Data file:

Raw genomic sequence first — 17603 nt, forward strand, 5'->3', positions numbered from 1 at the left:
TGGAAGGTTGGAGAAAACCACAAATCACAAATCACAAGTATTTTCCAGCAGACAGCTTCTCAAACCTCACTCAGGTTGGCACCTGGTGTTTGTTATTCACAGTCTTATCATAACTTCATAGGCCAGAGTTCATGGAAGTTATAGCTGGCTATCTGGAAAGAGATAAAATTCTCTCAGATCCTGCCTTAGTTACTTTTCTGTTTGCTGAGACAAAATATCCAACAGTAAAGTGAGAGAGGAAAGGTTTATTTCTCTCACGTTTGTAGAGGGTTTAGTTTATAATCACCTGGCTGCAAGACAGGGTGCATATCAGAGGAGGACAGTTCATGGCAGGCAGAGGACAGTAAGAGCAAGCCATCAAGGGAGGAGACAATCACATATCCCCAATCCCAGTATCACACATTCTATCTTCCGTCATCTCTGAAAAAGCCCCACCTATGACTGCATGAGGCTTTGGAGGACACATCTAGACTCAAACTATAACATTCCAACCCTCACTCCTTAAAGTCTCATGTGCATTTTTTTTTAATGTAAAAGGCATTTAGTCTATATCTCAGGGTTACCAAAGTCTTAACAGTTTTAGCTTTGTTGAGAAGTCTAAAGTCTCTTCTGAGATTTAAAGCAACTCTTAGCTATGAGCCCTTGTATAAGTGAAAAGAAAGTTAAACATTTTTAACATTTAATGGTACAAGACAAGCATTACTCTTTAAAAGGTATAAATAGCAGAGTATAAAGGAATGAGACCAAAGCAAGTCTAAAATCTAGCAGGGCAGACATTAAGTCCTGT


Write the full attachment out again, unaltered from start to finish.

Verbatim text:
Raw genomic sequence first — 17603 nt, forward strand, 5'->3', positions numbered from 1 at the left:
TGGAAGGTTGGAGAAAACCACAAATCACAAATCACAAGTATTTTCCAGCAGACAGCTTCTCAAACCTCACTCAGGTTGGCACCTGGTGTTTGTTATTCACAGTCTTATCATAACTTCATAGGCCAGAGTTCATGGAAGTTATAGCTGGCTATCTGGAAAGAGATAAAATTCTCTCAGATCCTGCCTTAGTTACTTTTCTGTTTGCTGAGACAAAATATCCAACAGTAAAGTGAGAGAGGAAAGGTTTATTTCTCTCACGTTTGTAGAGGGTTTAGTTTATAATCACCTGGCTGCAAGACAGGGTGCATATCAGAGGAGGACAGTTCATGGCAGGCAGAGGACAGTAAGAGCAAGCCATCAAGGGAGGAGACAATCACATATCCCCAATCCCAGTATCACACATTCTATCTTCCGTCATCTCTGAAAAAGCCCCACCTATGACTGCATGAGGCTTTGGAGGACACATCTAGACTCAAACTATAACATTCCAACCCTCACTCCTTAAAGTCTCATGTGCATTTTTTTTTAATGTAAAAGGCATTTAGTCTATATCTCAGGGTTACCAAAGTCTTAACAGTTTTAGCTTTGTTGAGAAGTCTAAAGTCTCTTCTGAGATTTAAAGCAACTCTTAGCTATGAGCCCTTGTATAAGTGAAAAGAAAGTTAAACATTTTTAACATTTAATGGTACAAGACAAGCATTACTCTTTAAAAGGTATAAATAGCAGAGTATAAAGGAATGAGACCAAAGCAAGTCTAAAATCTAGCAGGGCAGACATTAAGTCCTGT